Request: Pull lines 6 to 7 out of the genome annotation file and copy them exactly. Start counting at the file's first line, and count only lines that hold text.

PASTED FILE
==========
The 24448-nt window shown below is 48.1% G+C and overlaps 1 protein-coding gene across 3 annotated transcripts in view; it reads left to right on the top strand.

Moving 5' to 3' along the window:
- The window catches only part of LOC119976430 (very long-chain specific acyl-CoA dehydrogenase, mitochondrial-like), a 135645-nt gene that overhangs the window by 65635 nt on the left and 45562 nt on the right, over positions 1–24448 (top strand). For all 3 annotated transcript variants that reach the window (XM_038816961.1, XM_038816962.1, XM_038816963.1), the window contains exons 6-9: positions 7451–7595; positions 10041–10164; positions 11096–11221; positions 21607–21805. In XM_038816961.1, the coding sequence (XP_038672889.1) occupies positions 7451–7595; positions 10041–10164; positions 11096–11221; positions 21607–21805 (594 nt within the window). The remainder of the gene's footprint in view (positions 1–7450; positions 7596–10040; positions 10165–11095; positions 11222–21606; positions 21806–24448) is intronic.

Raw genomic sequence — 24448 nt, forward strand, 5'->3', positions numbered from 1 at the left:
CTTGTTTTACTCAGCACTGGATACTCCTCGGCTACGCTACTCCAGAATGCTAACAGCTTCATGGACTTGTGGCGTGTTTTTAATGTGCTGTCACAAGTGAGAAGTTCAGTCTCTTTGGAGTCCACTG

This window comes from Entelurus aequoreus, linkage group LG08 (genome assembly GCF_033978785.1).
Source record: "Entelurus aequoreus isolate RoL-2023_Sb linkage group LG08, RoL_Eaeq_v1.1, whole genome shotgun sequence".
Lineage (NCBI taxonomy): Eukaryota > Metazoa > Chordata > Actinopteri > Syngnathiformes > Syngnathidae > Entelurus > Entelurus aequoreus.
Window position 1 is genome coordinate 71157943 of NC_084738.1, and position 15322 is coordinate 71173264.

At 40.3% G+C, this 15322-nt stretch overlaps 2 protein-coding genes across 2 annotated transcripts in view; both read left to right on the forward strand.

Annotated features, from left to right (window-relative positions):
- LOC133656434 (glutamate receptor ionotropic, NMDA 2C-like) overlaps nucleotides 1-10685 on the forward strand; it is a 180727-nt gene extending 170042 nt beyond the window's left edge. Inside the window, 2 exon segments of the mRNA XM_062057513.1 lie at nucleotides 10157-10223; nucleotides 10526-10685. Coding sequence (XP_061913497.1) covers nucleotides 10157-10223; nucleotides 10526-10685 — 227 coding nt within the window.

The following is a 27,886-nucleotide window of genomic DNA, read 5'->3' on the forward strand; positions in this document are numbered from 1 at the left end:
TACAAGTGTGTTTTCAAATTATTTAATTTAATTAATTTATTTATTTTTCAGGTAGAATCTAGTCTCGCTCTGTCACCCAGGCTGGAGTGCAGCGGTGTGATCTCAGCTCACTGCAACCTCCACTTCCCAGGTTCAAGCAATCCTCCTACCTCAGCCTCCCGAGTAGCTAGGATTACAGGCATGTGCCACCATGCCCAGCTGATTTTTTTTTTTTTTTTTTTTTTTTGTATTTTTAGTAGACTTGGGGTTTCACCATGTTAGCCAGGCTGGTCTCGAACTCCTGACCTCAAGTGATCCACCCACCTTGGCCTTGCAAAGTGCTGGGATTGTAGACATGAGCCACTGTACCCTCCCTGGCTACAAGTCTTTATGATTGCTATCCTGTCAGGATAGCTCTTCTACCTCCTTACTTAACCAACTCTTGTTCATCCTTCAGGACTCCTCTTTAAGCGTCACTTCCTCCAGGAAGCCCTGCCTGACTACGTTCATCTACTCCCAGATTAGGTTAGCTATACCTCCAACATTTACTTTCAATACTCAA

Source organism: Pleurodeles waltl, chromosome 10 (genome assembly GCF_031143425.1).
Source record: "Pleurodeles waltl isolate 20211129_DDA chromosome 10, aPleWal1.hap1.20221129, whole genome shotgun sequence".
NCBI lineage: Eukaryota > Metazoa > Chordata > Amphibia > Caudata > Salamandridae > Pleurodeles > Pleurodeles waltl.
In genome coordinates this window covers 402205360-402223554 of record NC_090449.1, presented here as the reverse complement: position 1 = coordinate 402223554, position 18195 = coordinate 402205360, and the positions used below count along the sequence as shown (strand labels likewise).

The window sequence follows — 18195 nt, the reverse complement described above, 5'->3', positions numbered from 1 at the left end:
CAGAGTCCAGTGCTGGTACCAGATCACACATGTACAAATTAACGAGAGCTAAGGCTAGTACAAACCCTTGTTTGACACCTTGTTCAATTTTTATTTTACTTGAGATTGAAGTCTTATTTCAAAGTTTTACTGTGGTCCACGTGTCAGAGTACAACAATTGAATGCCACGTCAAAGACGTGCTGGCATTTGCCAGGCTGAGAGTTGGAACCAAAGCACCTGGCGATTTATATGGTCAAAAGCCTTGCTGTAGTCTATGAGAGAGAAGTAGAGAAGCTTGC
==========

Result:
This window comes from Entelurus aequoreus, linkage group LG08 (genome assembly GCF_033978785.1).
Source record: "Entelurus aequoreus isolate RoL-2023_Sb linkage group LG08, RoL_Eaeq_v1.1, whole genome shotgun sequence".